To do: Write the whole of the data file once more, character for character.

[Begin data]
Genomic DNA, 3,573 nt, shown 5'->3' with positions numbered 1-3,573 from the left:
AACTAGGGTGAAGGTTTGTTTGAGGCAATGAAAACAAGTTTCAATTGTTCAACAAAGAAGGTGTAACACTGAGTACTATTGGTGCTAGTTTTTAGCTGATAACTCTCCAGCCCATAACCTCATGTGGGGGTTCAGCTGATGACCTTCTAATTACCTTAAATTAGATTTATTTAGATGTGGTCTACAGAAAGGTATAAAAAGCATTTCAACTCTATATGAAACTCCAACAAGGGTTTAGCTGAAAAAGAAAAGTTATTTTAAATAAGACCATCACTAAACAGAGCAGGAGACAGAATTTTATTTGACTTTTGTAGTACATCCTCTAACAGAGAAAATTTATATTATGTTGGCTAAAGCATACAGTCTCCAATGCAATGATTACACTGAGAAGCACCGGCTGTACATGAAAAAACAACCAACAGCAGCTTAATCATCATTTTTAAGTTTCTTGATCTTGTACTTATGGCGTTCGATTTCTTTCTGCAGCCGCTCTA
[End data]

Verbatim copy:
Genomic DNA, 3,573 nt, shown 5'->3' with positions numbered 1-3,573 from the left:
AACTAGGGTGAAGGTTTGTTTGAGGCAATGAAAACAAGTTTCAATTGTTCAACAAAGAAGGTGTAACACTGAGTACTATTGGTGCTAGTTTTTAGCTGATAACTCTCCAGCCCATAACCTCATGTGGGGGTTCAGCTGATGACCTTCTAATTACCTTAAATTAGATTTATTTAGATGTGGTCTACAGAAAGGTATAAAAAGCATTTCAACTCTATATGAAACTCCAACAAGGGTTTAGCTGAAAAAGAAAAGTTATTTTAAATAAGACCATCACTAAACAGAGCAGGAGACAGAATTTTATTTGACTTTTGTAGTACATCCTCTAACAGAGAAAATTTATATTATGTTGGCTAAAGCATACAGTCTCCAATGCAATGATTACACTGAGAAGCACCGGCTGTACATGAAAAAACAACCAACAGCAGCTTAATCATCATTTTTAAGTTTCTTGATCTTGTACTTATGGCGTTCGATTTCTTTCTGCAGCCGCTCTA